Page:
So, let's continue!
In the words of Edouard Glissant ‘Agis dans ton lieu, pense avec le Monde’ (‘Act in your place, think with the World’)
Marie-Thérèse Dufour: I was born in May 1941 in Tour and participated in youth movements from when I was very young: first the scouts and then the Young Women's Christian Student Movement (JECF), very present in schools and universities. At the age of 20 I became the General Secretary of the JECF and moved to Paris. This was a time of great effervescence among young people and not long before the movement of May 1968 which split open strong social constraints. In 1965 I got married and went with my husband as part of the civil cooperation service to Algeria, shortly after its independence. I finished my public law studies in the University of Algiers. We returned to France as the events of May 1968 were starting. I then started to work as an Inspector in the Labour Inspectorate where I worked until my retirement. Since then I have stayed actively engaged in the altermondialist movement. I'm a member of ATTAC, participate in the Ivry sur Seine Social Forum, work with a committee supporting undocumented workers and participate in a movement supporting local agriculture (Association pour le maintien d'un agriculture de proximité).
Jean-Guy Dufour: I was born in Senegal in November 1939. I qualified as an engineer from the Ponts et Chaussées (Paris) and spent the first four years of my professional life in the recently independent Algeria. I then worked in research services in France until my retirement. My life has been mainly devoted to the struggle for a world where all men and women could actually live as stated in Article 1 of the Declaration of Human Rights. Before going to Algeria I was active in JEC (Christian Student Movement) and since then I've had many successful or less successful experiences mainly through the trade unions and the non-profit sector. Over the last 15 years I have been engaged in the Social Fora, ATTAC, etc.! And always with the same strong feeling of revolt as I felt at the age of 6 years old when, on arriving in Paris from my village in the Pyrenees, I saw someone obliged to sleep in a corridor of the Paris metro.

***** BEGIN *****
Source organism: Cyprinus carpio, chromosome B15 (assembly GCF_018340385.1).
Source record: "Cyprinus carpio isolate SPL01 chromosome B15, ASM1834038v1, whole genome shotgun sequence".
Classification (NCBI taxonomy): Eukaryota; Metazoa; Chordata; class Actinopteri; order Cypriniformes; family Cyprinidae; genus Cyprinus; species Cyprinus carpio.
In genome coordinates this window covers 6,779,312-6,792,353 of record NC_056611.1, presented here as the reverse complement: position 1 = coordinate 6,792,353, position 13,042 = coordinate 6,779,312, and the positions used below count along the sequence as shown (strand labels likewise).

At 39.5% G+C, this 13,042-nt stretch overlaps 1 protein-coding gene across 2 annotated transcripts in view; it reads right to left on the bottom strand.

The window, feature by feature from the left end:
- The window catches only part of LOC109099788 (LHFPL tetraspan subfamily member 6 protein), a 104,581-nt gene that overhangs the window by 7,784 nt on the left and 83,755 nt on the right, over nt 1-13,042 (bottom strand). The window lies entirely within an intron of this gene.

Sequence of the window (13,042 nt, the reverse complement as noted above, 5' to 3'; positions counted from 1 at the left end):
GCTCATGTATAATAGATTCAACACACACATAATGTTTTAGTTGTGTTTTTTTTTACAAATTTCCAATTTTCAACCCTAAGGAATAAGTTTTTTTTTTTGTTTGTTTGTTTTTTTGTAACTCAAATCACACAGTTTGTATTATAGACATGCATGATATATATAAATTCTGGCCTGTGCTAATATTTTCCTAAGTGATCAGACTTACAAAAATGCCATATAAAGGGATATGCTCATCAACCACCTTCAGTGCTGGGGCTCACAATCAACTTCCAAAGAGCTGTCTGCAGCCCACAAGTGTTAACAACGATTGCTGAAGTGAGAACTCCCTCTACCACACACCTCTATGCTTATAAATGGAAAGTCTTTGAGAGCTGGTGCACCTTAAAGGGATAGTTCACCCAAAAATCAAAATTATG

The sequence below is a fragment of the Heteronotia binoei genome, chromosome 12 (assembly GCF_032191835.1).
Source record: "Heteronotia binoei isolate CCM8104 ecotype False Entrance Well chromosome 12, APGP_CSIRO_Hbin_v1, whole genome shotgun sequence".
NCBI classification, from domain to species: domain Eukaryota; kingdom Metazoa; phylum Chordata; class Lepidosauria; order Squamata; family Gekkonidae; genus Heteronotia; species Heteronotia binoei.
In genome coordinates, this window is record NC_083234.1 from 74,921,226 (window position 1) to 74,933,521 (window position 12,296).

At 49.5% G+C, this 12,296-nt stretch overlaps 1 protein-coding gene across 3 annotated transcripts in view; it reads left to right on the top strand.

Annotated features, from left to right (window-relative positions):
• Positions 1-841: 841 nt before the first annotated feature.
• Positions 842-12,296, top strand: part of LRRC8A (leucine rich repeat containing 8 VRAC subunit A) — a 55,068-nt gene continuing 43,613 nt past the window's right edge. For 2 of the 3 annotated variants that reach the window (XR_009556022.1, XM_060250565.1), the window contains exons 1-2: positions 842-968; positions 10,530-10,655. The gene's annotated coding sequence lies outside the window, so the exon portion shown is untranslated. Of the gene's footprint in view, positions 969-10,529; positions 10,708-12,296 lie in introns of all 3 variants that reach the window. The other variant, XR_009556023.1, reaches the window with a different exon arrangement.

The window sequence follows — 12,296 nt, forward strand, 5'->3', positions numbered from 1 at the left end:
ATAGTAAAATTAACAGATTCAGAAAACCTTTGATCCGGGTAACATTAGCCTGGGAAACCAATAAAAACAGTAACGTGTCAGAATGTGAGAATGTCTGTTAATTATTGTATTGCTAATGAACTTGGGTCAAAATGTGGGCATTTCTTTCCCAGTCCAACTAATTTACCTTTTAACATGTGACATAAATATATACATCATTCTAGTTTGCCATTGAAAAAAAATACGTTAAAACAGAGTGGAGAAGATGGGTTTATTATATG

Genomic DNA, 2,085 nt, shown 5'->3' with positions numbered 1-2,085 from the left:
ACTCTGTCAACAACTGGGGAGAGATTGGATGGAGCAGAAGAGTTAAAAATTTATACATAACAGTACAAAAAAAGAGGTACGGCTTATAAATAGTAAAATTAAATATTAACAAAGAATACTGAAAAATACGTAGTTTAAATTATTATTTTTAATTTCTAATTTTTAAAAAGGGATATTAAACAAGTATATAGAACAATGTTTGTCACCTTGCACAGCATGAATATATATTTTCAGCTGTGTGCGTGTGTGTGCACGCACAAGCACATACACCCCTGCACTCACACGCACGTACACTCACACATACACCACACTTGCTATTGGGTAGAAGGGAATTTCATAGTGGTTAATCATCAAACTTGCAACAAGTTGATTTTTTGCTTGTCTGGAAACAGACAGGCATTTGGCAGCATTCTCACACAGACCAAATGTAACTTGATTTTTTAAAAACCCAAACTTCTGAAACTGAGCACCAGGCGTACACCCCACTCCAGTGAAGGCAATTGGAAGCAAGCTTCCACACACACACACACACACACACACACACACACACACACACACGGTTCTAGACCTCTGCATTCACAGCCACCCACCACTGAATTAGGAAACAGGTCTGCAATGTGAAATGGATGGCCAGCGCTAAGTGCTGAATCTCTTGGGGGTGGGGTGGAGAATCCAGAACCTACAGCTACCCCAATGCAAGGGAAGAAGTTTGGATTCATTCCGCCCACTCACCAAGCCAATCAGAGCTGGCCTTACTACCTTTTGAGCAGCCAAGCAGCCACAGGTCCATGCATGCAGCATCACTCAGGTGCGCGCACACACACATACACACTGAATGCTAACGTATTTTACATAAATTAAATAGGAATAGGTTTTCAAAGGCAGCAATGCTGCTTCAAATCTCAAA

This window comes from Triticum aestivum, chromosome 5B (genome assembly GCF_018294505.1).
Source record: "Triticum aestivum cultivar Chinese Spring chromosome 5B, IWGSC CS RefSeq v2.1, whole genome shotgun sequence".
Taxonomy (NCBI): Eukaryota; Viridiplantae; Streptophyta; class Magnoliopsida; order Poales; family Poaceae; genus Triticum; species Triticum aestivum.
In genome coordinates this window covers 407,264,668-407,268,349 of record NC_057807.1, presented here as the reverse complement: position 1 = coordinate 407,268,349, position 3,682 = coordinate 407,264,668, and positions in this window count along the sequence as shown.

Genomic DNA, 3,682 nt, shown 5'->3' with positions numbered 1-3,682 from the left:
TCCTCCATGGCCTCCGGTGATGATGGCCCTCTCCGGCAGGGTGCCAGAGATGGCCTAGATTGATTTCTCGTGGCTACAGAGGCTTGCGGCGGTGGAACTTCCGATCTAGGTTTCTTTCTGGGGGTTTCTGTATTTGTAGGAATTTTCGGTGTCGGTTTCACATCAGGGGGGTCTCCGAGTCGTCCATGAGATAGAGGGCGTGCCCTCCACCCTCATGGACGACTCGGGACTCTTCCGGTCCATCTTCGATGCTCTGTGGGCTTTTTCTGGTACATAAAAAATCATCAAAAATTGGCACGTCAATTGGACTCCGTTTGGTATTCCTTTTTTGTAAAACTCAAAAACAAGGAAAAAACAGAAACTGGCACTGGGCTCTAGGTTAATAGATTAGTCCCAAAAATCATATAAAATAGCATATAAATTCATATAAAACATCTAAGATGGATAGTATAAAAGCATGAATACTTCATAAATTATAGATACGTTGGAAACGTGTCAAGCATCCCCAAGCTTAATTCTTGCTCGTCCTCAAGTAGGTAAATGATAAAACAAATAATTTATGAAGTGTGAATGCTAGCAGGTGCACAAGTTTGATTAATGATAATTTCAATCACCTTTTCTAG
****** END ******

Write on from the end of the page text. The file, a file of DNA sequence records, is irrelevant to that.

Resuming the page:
This article was written in French and translated into English by Jean Gordon. The French version is available in pdf.